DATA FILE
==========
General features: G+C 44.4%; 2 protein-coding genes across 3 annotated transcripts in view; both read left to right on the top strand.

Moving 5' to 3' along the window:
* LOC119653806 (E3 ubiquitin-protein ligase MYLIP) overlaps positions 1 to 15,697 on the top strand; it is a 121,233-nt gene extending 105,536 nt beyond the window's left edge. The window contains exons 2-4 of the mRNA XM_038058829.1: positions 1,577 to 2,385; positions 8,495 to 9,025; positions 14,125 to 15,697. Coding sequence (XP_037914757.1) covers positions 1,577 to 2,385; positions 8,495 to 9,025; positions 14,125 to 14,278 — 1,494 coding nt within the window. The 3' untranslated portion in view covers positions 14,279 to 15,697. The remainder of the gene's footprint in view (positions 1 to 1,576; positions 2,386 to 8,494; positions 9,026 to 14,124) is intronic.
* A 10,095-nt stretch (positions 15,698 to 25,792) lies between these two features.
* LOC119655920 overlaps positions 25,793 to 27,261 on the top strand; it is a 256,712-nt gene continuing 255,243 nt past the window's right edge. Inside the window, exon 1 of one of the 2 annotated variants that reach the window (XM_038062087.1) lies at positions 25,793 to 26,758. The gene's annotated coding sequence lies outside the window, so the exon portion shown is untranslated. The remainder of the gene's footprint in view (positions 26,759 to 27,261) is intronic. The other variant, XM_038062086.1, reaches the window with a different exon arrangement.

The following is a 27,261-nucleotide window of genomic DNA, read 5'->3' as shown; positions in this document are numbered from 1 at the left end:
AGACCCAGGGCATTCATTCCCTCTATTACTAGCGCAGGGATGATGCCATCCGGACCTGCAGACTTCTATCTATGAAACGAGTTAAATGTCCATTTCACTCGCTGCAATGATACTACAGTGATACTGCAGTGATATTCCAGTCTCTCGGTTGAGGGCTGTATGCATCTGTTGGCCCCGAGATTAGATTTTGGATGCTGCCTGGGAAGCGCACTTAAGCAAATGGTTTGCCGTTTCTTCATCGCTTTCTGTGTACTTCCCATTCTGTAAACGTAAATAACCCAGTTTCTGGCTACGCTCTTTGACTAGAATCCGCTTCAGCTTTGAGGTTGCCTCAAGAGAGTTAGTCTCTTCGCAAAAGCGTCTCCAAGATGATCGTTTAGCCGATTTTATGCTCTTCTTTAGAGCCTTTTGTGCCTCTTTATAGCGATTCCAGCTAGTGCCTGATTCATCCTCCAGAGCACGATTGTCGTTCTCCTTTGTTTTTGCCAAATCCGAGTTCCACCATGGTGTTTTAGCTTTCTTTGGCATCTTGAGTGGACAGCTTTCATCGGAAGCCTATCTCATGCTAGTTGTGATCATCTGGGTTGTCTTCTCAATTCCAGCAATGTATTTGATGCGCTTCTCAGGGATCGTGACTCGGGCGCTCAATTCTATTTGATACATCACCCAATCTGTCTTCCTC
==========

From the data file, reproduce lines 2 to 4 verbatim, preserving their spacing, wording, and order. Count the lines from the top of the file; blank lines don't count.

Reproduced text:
Moving 5' to 3' along the window:
* LOC119653806 (E3 ubiquitin-protein ligase MYLIP) overlaps positions 1 to 15,697 on the top strand; it is a 121,233-nt gene extending 105,536 nt beyond the window's left edge. The window contains exons 2-4 of the mRNA XM_038058829.1: positions 1,577 to 2,385; positions 8,495 to 9,025; positions 14,125 to 15,697. Coding sequence (XP_037914757.1) covers positions 1,577 to 2,385; positions 8,495 to 9,025; positions 14,125 to 14,278 — 1,494 coding nt within the window. The 3' untranslated portion in view covers positions 14,279 to 15,697. The remainder of the gene's footprint in view (positions 1 to 1,576; positions 2,386 to 8,494; positions 9,026 to 14,124) is intronic.
* A 10,095-nt stretch (positions 15,698 to 25,792) lies between these two features.